Monday, March 18, 2013

Pension reform creeps along in Illinois legislature (a look at last week's legislation) by Doug Finke

Q. What passed the House?

A. The House has been voting on a series of amendments that deal with individual aspects of the state’s pension problem. Most of those have been rejected, such as plans to freeze retirees’ cost-of-living adjustments and raise working employees’ pension contributions by 5 percentage points. However, the House did approve two amendments and last week took final votes on the bills containing those amendments. House Bill 1154 limits the salary on which a pension can be earned to the Social Security wage cap, currently $113,700. People currently earning more than that would still get a pension based on those higher salaries. House Bill 1166 increases the retirement age on a sliding scale. Someone age 46 or older would see no change, but some people 34 and younger would have to work five years longer to earn full pensions. Although the bills passed the House, Representative Elaine Nekritz does not believe pension reform will be handled through the individual bill approach. “I still think we have to put the whole package together that hands the (Illinois) Supreme Court one piece of legislation to consider,” she said.

Q. Are there bills that do that?


A. Yes. Senate Bill 1 and Senate Bill 35 are both pending before the full chamber. In the House, the comprehensive reform bill is House Bill 3411. They are considered comprehensive because they incorporate many different elements of pension change. All of them would raise employee contributions and the retirement age. All of them would cap pensionable salary. They also all contain mechanisms to force the state to make its contributions to the pension systems. Significantly, they also all change cost-of-living adjustments automatically granted to retirees’ pension benefits. The bills delay when a retiree can begin receiving a COLA, and the COLA would be applied to only $20,000 or $25,000 of pension income, depending on whether or not a person is covered by Social Security. Also, the COLAs would no longer compound.

Q. Why are the COLA changes significant?

A. Governor Pat Quinn’s administration has repeatedly said COLAs are the biggest factor in ongoing increases in pension costs. Senator Daniel Biss, D-Evanston, sponsor of SB 35, testified last week that 80 percent of the pension savings produced by his bill come from the COLA changes. That would mean the annual state pension contribution could go down, which is why lawmakers are going through this exercise. [Read COLA: A Guarantee for Illinois Judges]

Q. So are all of the bills identical?

A. No. The single biggest difference is in SB 1, sponsored by Senate President John Cullerton, D-Chicago. That bill consists of two parts. Part A has all of the things the other reform bills contain, like the higher retirement age and COLA changes. Part B is Cullerton’s own plan. That’s the one where workers would have to choose between enjoying state-subsidized health insurance in retirement and a lesser COLA, or keeping the same retirement COLA and giving up the insurance. Cullerton believes offering a choice is the only way pension reform can survive a constitutional challenge. He wants lawmakers to pass his bill, and if the courts strike down Part A, Part B will already be on the books without further action by the General Assembly.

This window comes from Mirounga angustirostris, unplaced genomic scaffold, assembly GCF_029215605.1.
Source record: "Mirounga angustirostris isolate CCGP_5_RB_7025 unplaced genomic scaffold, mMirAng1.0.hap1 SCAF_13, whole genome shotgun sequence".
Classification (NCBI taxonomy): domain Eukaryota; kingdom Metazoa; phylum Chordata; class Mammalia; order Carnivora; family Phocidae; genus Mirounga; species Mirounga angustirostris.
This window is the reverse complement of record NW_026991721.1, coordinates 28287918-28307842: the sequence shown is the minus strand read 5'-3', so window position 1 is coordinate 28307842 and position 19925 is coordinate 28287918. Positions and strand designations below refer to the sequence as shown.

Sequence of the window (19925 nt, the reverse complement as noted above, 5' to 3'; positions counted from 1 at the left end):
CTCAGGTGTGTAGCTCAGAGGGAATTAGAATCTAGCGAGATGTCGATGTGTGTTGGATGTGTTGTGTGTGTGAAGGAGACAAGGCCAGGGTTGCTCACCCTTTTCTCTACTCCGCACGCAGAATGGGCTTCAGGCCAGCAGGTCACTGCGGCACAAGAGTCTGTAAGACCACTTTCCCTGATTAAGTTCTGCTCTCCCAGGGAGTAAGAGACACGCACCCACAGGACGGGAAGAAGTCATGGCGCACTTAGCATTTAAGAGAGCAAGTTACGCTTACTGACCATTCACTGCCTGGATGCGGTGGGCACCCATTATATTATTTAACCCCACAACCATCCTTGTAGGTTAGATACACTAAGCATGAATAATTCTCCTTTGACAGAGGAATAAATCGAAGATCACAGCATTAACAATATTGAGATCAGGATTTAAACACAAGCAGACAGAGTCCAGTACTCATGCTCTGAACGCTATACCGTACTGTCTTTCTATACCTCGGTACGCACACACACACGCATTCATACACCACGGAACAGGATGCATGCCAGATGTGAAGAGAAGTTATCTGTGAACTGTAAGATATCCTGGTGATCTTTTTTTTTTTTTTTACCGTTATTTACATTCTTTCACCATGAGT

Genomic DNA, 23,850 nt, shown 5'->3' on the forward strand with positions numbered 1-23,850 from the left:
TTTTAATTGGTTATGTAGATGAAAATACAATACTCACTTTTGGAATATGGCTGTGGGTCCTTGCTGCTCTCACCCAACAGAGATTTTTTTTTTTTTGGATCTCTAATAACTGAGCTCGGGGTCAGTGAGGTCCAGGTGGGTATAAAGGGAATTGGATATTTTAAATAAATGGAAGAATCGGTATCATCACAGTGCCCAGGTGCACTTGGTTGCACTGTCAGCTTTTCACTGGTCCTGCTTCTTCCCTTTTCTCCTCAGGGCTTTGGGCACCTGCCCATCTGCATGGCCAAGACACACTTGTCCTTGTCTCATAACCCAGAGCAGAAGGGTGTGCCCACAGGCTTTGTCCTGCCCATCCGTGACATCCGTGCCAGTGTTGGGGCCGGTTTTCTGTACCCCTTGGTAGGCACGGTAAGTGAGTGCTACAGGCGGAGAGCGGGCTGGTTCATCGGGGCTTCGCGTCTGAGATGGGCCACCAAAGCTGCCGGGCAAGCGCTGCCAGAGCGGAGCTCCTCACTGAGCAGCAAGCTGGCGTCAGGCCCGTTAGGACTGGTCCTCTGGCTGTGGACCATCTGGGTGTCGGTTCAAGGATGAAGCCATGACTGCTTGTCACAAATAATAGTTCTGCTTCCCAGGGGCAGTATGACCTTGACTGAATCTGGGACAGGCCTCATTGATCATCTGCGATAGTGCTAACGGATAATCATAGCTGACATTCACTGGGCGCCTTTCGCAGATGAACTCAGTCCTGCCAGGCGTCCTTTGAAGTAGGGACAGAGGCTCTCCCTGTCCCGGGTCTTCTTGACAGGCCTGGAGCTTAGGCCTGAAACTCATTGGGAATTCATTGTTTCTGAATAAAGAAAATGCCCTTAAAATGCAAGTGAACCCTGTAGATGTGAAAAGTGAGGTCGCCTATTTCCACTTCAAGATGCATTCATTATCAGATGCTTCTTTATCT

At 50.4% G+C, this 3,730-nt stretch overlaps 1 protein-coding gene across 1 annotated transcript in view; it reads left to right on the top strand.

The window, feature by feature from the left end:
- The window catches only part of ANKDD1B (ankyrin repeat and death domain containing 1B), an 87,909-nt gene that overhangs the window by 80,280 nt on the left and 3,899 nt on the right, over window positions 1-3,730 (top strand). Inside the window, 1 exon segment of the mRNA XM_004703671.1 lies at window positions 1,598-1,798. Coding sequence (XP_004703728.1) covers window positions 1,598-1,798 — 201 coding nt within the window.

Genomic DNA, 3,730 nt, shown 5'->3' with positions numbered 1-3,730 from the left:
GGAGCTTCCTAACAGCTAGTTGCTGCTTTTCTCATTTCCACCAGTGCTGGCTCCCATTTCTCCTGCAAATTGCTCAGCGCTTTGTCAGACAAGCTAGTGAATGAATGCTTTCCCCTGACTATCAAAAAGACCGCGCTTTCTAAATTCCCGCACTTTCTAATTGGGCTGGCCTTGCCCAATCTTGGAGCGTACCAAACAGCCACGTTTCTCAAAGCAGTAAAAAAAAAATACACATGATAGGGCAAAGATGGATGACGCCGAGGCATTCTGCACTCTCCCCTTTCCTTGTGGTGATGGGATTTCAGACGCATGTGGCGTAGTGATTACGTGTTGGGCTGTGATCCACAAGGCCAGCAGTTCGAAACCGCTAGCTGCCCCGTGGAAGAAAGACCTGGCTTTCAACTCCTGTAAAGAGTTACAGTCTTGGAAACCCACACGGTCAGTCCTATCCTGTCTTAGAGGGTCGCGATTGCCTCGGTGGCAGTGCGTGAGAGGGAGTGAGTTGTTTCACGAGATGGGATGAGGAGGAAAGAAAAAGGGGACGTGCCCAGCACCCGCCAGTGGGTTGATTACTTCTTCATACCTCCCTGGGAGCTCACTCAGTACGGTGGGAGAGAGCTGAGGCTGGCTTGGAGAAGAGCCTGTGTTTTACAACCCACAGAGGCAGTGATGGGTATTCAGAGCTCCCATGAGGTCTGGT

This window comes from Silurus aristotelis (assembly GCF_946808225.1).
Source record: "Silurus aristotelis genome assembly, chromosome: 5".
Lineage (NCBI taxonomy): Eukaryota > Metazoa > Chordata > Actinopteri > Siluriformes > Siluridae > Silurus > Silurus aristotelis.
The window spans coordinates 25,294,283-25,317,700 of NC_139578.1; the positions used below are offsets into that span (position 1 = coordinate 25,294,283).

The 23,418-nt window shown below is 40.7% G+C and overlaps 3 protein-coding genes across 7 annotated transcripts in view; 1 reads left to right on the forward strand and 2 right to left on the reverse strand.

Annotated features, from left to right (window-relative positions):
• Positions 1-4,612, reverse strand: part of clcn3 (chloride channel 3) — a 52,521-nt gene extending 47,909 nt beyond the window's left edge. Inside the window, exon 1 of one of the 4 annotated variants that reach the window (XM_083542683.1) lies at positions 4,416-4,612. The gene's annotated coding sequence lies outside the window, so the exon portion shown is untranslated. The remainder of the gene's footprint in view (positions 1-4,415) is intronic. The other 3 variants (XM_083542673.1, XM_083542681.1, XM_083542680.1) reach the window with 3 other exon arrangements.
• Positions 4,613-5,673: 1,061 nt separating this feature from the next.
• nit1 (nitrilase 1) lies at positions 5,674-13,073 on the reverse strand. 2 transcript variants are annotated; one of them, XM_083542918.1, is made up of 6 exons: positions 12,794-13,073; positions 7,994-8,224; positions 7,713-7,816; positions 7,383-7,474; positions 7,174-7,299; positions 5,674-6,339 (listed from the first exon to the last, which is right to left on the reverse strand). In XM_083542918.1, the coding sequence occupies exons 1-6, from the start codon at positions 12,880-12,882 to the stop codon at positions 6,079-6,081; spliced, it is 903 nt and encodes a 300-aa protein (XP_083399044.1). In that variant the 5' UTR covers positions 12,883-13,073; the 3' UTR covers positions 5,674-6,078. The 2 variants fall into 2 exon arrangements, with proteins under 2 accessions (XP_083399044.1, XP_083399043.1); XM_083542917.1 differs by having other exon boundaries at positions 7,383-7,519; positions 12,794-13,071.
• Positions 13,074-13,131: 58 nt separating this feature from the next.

Q. Does Cullerton’s plan save as much money as the others?

A. No, and he admits that. But Cullerton also said his plan will save billions, and it’s better to have an immediate backup in place should the courts strike down Part A.

Q. Aren’t all of these plans unconstitutional because they diminish pension benefits?


A. Public employee unions certainly believe that is the case. Their legal experts can cite court decisions both in Illinois and in other states to support their argument that all of these bills will be voided by the courts. They cite the state Constitution’s pension clause, which says promised benefits cannot be impaired or diminished. Of course, advocates of pension change also have legal experts who can cite court decisions, both in Illinois and in other states, to support their arguments that the changes are constitutional. One point they raise is that the state’s pension systems are in such bad shape that cutting benefits can be legally justified to ultimately save the systems from insolvency, which would be the ultimate diminishment of benefits. ["No principle of law permits us to suspend constitutional requirements for economic reasons, no matter how compelling those reasons may seem" (from COLA: A Guarantee for Illinois Judges)].  They also point out that even the First Amendment to the U.S. Constitution, which guarantees free speech, is not absolute. [Read more rebuttal: Constitutional Issues Concerning SB 0001].

The Senate Executive Committee spent more than three hours last week debating the two Senate pension bills. Much of that time was spent by lawyers on the committee and lawyers representing those in favor and against the bills discussing fine points of constitutional and contract law. It also served to underscore the argument raised by many lawmakers: that no one knows what will happen until a pension proposal is passed, it is challenged in court, and the legal system decides the outcome. [Read more rebuttal Defending and Protecting Public Employees’ Pensions against Legislative Siege]

--Doug Finke
from Pension reform creeps along in Illinois legislature

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